Ramsey: The Vandy Case Review

Who doesn't love a good crime movie? They give us all the drama and thrills we could ever want as viewers. If you're looking for a new one to sink your teeth into, you could do much worse than the indie offering Ramsey: The Vandy Case.

Directed by Tom Ryan, it stars Jim Thalman as the eponymous Kevin Ramsey.

What's The Plot?

Ramsey is a private investigator, a divorcee, a father, and a former New York City police officer. Grizzled and no-nonsense, he lost his job in the force for speaking out against a colleague who had beaten his wife, and his former colleagues now see him as a rat.

In this movie, he gets hired by a woman called Michaela Vandy (Jeanine Bartel) to investigate the murder of her sister, Sarah (Katie Ann Vaccarelli). Sarah was a former TV star and wild child who had become a cop and was brutally murdered with a single bullet to her forehead while she was on the beat in Brooklyn.

Michaela brings Ramsey in on the case as she thinks he'll want to get one over his ex-colleagues and is, therefore, the most likely man to get answers before they do. Doing so would enable her to hide any secrets her sister might have been hiding before she died.

She also suggests a trio of potential suspects; club owner Brandon Simms (Derek Michalak), bodyguard Corey Sandford (Shabaya Clark), and police rookie James Loomis (B. Todd Johnston). They all have a history with Sarah and a murder motive, having all experienced rejection at her expense in one way or another.

Ramsey – who believes the killer is someone who hates the police – brings his friend Mason Rivers (Nixon Cesar) in on the investigation. Mason also happens to be the group leader of his Sex Addicts Anonymous group. Rivers' introduction is the catalyst for an array of other colorful characters to enter the fray, including a chillingly angry anti-white reverend (Richard E. Waits).

The investigation is far from smooth sailing for Ramsey, as personal issues, jealousy, and the NYPD threatening to lock him up all interfere, but it all makes for an exciting watch.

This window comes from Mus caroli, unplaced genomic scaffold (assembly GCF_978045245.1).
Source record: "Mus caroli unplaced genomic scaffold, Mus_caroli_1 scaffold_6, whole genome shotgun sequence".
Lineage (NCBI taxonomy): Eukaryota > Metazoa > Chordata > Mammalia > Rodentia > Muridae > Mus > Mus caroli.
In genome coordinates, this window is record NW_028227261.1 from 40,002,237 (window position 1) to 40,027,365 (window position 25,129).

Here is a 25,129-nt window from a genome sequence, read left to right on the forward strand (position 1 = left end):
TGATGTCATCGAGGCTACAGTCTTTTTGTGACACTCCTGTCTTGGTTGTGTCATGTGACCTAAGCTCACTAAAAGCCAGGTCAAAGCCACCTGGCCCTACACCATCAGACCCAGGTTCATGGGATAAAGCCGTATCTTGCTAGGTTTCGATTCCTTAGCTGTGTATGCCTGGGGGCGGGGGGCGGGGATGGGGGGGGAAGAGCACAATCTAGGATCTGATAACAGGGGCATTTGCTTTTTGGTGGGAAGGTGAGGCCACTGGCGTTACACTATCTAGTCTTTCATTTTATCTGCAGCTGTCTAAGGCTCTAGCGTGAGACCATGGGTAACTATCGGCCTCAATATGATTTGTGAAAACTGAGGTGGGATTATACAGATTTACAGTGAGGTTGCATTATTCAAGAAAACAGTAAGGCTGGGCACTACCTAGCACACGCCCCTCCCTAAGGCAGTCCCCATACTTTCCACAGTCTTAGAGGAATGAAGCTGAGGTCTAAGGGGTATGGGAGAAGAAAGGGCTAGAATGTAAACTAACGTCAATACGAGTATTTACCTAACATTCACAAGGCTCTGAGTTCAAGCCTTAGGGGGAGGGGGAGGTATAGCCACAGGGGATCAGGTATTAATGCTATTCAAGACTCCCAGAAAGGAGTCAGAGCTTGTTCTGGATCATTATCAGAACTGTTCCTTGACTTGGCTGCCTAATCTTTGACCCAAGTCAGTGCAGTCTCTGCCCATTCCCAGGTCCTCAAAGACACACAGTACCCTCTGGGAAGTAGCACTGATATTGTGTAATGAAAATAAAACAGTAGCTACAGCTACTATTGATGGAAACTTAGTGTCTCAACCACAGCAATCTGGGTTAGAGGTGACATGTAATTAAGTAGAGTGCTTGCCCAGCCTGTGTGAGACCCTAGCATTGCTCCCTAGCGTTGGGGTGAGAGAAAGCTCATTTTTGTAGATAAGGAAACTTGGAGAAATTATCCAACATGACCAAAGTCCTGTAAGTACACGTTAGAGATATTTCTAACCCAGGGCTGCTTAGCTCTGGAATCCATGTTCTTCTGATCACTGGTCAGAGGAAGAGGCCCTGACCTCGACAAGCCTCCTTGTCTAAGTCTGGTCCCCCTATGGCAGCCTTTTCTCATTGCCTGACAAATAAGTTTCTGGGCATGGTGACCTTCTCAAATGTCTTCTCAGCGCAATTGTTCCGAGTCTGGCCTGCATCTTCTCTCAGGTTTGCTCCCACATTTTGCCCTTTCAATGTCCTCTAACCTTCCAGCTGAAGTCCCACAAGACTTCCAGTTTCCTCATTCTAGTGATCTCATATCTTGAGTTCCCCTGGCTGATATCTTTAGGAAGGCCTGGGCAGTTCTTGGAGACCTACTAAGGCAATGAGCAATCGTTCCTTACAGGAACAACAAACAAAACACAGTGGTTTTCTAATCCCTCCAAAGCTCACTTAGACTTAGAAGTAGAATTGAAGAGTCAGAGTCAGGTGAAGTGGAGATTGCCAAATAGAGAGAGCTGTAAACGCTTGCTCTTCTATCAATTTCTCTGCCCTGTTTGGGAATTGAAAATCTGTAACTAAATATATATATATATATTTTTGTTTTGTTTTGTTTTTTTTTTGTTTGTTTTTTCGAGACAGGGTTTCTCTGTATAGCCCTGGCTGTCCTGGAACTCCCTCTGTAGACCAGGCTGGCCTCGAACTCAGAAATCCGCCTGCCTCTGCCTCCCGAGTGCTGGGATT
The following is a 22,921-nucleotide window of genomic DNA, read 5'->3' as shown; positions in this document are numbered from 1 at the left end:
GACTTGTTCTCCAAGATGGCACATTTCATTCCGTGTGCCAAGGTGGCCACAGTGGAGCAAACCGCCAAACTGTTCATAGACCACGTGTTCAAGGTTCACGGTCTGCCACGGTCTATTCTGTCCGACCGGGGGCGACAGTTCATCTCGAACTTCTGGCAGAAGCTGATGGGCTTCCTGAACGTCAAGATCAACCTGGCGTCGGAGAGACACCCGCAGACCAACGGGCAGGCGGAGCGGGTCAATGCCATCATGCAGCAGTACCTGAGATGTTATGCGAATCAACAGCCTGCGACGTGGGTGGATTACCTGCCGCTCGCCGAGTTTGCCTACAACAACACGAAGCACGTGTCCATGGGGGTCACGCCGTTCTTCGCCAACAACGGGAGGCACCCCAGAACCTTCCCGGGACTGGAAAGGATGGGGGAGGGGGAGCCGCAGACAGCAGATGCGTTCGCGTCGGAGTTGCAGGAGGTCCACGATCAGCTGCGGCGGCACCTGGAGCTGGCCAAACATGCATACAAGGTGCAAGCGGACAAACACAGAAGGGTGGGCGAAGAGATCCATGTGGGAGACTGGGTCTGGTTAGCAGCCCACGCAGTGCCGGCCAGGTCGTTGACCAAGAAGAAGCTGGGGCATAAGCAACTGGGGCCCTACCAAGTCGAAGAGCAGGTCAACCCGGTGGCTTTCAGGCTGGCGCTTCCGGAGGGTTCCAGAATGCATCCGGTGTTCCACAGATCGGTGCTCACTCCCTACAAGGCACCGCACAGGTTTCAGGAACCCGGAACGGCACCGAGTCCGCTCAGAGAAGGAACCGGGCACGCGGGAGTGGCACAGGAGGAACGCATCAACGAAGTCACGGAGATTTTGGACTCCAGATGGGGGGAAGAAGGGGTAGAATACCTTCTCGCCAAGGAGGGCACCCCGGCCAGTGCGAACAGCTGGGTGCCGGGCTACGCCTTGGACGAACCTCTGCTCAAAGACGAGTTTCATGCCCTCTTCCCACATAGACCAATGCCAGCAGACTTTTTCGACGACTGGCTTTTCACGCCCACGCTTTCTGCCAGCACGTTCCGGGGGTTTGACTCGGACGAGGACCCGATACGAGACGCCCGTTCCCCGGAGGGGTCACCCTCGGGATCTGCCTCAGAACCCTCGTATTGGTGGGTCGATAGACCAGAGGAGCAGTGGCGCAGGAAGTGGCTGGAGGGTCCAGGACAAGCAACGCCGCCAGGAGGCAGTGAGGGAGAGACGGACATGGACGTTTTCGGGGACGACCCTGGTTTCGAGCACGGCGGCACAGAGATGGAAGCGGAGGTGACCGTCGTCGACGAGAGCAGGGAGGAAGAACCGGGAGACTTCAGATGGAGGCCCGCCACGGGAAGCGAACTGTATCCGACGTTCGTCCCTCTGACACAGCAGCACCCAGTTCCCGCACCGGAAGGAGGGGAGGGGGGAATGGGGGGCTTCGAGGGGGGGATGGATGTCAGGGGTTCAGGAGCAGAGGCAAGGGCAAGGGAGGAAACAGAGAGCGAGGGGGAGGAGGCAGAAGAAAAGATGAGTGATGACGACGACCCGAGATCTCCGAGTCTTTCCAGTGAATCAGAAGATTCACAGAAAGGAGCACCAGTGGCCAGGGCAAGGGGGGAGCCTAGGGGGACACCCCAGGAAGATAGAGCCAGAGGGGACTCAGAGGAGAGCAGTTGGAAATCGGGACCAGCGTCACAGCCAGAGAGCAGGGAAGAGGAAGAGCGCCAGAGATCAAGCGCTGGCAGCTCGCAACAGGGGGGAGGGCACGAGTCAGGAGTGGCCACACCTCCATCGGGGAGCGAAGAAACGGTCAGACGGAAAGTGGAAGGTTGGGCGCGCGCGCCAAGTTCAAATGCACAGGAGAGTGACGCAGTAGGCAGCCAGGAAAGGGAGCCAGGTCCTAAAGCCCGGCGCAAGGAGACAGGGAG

Is It Any Good?

Ramsey: The Vandy Case is a compelling neo-noir with a committed cast. Thalman plays an excellent lead, while the sultry Bartel and the poised Cesar offer capable support.

Thalman portrays Ramsey as a surprisingly likable character to who many people will relate. His problems and mental health issues will hit home with countless people who watch the movie, and he's someone you root for throughout the film.

From the movie's beginning, Ramsey tells its story in the aftermath of the events we watch playing out. He's sat in a police meeting room, drinking a coffee, covered in blood, essentially narrating. It's classic noir.

Bartel's Michaela is brilliant. Her somewhat inappropriate flirtatious behavior amid her grief is quite unsettling, but it also means you can't look away from her performance.

Cesar's Rivers offers a cool, calm head in the middle of it all. His performance feels as accomplished as any actor could have given in his role. He's had his problems, but he seems to have come out successfully on the other side and appears to be someone we can all admire.

There are undoubtedly some less-than-stellar, and therefore jarring, performances from some extended cast members, but they're all weird and wonderful in their way, and each offers something to the movie.

The film plays out like a particularly compelling extended episode of a sophisticated detective television series – and given the quality of that genre of TV in this day and age, that's hugely complimentary.

The cinematography is a triumph. In some scenes, the camera's focus is randomly lost, which works as a method of presenting the confusion and disconcertion of certain characters.

The use of light and shadow also plays a significant part in setting the movie's mood. Most scenes are in low light, brilliantly representing the darkness the movie's characters feel at that moment.

It's also worth mentioning the movie's music. It sets the tone perfectly in any given scene, whether it requires tension, mystery, threat, or otherwise.

An Excellent Twist

The best thing about Ramsey: The Vandy Case is, arguably, its twist. You won't see it coming, and you'll undoubtedly be surprised when it arrives. Not only will the perpetrator of the murder shock you, but the people indirectly to blame for it will also.

At its core, this movie is a cautionary tale about addiction's effects on addicts and the people around them. That will hit home hard with some viewers and, hopefully, resonate to the point of helping them make better decisions. Any film that can do that and provide entertainment is worth watching in our book.

Rating: 7.5/10 SPECS.

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